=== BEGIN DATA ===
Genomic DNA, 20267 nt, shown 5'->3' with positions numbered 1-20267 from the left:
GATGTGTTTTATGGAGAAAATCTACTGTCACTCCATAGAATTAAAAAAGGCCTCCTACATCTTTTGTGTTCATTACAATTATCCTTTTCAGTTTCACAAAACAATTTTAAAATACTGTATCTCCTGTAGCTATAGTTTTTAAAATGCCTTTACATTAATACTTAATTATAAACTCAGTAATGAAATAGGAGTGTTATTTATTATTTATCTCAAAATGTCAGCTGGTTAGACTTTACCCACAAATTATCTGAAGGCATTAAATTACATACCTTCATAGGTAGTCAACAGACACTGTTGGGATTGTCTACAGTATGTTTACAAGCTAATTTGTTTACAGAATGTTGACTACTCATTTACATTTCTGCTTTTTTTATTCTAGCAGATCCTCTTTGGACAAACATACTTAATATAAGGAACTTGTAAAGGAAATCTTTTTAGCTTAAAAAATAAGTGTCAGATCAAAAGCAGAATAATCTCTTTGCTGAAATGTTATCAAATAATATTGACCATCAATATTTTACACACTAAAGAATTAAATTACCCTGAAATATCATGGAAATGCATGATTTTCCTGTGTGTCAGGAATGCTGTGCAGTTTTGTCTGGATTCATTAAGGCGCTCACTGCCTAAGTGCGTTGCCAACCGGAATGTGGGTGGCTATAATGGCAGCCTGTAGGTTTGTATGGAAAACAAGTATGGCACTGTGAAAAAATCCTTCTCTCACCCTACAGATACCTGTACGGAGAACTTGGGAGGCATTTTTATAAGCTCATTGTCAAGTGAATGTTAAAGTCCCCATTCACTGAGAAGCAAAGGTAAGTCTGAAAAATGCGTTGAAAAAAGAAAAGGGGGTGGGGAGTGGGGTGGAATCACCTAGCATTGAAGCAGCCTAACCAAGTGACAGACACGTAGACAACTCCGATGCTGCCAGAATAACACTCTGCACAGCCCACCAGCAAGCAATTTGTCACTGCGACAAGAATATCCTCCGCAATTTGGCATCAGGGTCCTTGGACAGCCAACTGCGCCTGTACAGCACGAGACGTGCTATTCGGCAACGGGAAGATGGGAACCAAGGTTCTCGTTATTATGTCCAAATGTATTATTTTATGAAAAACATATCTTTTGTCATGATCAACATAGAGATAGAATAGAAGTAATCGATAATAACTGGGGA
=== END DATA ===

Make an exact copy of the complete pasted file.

Genomic DNA, 20267 nt, shown 5'->3' with positions numbered 1-20267 from the left:
GATGTGTTTTATGGAGAAAATCTACTGTCACTCCATAGAATTAAAAAAGGCCTCCTACATCTTTTGTGTTCATTACAATTATCCTTTTCAGTTTCACAAAACAATTTTAAAATACTGTATCTCCTGTAGCTATAGTTTTTAAAATGCCTTTACATTAATACTTAATTATAAACTCAGTAATGAAATAGGAGTGTTATTTATTATTTATCTCAAAATGTCAGCTGGTTAGACTTTACCCACAAATTATCTGAAGGCATTAAATTACATACCTTCATAGGTAGTCAACAGACACTGTTGGGATTGTCTACAGTATGTTTACAAGCTAATTTGTTTACAGAATGTTGACTACTCATTTACATTTCTGCTTTTTTTATTCTAGCAGATCCTCTTTGGACAAACATACTTAATATAAGGAACTTGTAAAGGAAATCTTTTTAGCTTAAAAAATAAGTGTCAGATCAAAAGCAGAATAATCTCTTTGCTGAAATGTTATCAAATAATATTGACCATCAATATTTTACACACTAAAGAATTAAATTACCCTGAAATATCATGGAAATGCATGATTTTCCTGTGTGTCAGGAATGCTGTGCAGTTTTGTCTGGATTCATTAAGGCGCTCACTGCCTAAGTGCGTTGCCAACCGGAATGTGGGTGGCTATAATGGCAGCCTGTAGGTTTGTATGGAAAACAAGTATGGCACTGTGAAAAAATCCTTCTCTCACCCTACAGATACCTGTACGGAGAACTTGGGAGGCATTTTTATAAGCTCATTGTCAAGTGAATGTTAAAGTCCCCATTCACTGAGAAGCAAAGGTAAGTCTGAAAAATGCGTTGAAAAAAGAAAAGGGGGTGGGGAGTGGGGTGGAATCACCTAGCATTGAAGCAGCCTAACCAAGTGACAGACACGTAGACAACTCCGATGCTGCCAGAATAACACTCTGCACAGCCCACCAGCAAGCAATTTGTCACTGCGACAAGAATATCCTCCGCAATTTGGCATCAGGGTCCTTGGACAGCCAACTGCGCCTGTACAGCACGAGACGTGCTATTCGGCAACGGGAAGATGGGAACCAAGGTTCTCGTTATTATGTCCAAATGTATTATTTTATGAAAAACATATCTTTTGTCATGATCAACATAGAGATAGAATAGAAGTAATCGATAATAACTGGGGA